IR spectroscopy is one of the most commonly employed techniques to study molecular vibrations and interactions. However, characterization of experimental IR spectra is not always straightforward. This is the case of protonated glycine supramolecular systems like Gly2H+ and (GlyH + nH2), whose IR spectra raise questions which have still to find definitive answers even after theoretical spectroscopy investigations. Specifically, the assignment of the conformer responsible for the spectrum of the protonated glycine dimer (Gly2H+) has led to much controversy and it is still debated, while structural hypotheses formulated to explain the main experimental spectral features of (GlyH + nH2) systems have not been theoretically confirmed. We demonstrate that simulations must account for quantum dynamical effects in order to resolve these open issues. This is achieved by means of our divide-and-conquer semiclassical initial value representation technique, which approximates the quantum dynamics of high dimensional systems with remarkable accuracy and outperforms not only the commonly employed but unfit scaled-harmonic approaches, but also pure classical dynamics simulations. Besides the specific insights concerning the two particular cases presented here, the general conclusion is that, due to the widespread presence of protonated systems in chemistry, quantum dynamics may play a prominent role and should not be totally overlooked even when dealing with large systems including biological structures.

Protonated glycine supramolecular systems: The need for quantum dynamics / F. Gabas, G. Di Liberto, R. Conte, M. Ceotto. - In: CHEMICAL SCIENCE. - ISSN 2041-6520. - 9:41(2018 Nov 07), pp. 7894-7901.

Protonated glycine supramolecular systems: The need for quantum dynamics

Gabas, Fabio;Di Liberto, Giovanni;Conte, Riccardo;Ceotto, Michele
2018-11-07

Abstract

IR spectroscopy is one of the most commonly employed techniques to study molecular vibrations and interactions. However, characterization of experimental IR spectra is not always straightforward. This is the case of protonated glycine supramolecular systems like Gly2H+ and (GlyH + nH2), whose IR spectra raise questions which have still to find definitive answers even after theoretical spectroscopy investigations. Specifically, the assignment of the conformer responsible for the spectrum of the protonated glycine dimer (Gly2H+) has led to much controversy and it is still debated, while structural hypotheses formulated to explain the main experimental spectral features of (GlyH + nH2) systems have not been theoretically confirmed. We demonstrate that simulations must account for quantum dynamical effects in order to resolve these open issues. This is achieved by means of our divide-and-conquer semiclassical initial value representation technique, which approximates the quantum dynamics of high dimensional systems with remarkable accuracy and outperforms not only the commonly employed but unfit scaled-harmonic approaches, but also pure classical dynamics simulations. Besides the specific insights concerning the two particular cases presented here, the general conclusion is that, due to the widespread presence of protonated systems in chemistry, quantum dynamics may play a prominent role and should not be totally overlooked even when dealing with large systems including biological structures.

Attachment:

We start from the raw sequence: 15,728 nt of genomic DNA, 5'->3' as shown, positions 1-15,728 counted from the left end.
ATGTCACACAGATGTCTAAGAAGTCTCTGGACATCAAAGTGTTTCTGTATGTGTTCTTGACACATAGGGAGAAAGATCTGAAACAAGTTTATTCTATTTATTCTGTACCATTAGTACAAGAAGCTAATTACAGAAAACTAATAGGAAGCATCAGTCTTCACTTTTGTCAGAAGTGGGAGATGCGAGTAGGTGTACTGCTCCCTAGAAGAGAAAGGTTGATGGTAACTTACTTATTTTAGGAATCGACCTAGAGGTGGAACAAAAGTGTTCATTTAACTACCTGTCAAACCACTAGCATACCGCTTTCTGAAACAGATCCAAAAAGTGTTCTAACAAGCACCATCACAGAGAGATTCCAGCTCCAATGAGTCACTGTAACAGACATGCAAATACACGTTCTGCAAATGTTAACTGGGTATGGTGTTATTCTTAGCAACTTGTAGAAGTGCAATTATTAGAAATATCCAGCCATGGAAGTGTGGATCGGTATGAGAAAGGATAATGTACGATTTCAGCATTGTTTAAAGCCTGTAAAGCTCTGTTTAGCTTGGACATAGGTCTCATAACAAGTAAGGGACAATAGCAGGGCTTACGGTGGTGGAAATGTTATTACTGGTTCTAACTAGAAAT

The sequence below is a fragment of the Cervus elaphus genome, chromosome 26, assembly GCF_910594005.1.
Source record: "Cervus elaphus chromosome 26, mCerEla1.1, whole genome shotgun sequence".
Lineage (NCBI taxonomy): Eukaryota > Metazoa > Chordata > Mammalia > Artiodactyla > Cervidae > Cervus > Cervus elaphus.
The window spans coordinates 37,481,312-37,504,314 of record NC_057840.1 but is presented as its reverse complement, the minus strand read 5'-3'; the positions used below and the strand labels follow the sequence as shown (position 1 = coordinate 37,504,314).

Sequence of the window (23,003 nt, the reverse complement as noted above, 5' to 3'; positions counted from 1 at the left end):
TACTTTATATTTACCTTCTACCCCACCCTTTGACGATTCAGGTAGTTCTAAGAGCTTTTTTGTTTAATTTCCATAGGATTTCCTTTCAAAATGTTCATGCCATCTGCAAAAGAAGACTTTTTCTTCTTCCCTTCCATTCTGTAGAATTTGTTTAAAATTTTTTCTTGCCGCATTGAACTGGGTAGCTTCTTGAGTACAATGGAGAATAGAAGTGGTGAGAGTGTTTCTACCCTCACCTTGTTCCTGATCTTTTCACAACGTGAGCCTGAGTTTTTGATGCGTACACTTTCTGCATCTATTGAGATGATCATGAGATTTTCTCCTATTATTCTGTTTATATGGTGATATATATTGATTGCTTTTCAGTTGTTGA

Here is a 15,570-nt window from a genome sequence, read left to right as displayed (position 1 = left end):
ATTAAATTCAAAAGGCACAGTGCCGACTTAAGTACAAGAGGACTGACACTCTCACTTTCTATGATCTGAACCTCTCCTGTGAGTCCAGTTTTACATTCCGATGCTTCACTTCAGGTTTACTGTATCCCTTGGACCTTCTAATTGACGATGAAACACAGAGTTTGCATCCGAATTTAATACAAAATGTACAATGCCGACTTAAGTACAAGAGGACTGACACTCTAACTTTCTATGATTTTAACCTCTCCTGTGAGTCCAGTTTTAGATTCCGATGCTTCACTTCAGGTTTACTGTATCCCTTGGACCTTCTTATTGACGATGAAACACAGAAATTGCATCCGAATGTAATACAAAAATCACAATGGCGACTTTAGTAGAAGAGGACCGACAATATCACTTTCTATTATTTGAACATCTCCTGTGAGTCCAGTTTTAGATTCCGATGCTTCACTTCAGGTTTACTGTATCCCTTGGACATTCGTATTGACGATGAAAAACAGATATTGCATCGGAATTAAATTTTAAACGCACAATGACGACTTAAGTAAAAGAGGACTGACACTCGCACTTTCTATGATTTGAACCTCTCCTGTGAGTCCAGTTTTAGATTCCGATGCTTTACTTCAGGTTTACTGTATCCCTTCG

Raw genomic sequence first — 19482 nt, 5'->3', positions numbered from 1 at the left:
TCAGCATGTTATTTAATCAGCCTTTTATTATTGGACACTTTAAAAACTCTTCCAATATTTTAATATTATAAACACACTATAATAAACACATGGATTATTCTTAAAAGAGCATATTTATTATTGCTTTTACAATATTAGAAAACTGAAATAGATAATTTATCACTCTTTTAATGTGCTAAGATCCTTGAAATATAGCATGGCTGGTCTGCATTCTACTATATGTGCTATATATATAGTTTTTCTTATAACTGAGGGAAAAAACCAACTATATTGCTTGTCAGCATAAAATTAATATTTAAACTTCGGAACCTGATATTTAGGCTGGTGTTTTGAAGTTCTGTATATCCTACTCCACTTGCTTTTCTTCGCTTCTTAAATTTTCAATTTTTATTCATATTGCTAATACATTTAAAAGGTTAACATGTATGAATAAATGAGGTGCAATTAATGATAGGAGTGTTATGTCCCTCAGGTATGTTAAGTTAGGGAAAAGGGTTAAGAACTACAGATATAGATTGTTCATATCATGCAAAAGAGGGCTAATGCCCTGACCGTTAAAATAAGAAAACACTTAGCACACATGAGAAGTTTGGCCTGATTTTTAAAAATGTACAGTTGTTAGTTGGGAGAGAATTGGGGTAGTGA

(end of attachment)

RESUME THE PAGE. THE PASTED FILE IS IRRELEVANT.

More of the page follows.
semiclassical, SCIVR, spectra, spectroscopy, glycine
Settore CHIM/02 - Chimica Fisica
Divide and Conquer ad initio semiclassical molecular dynamics for spectropic calculations of complex systems (SEMICOMPLEX)
16-set-2018
CHEMICAL SCIENCE
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Utilizza questo identificativo per citare o creare un link a questo documento: http://hdl.handle.net/2434/599467
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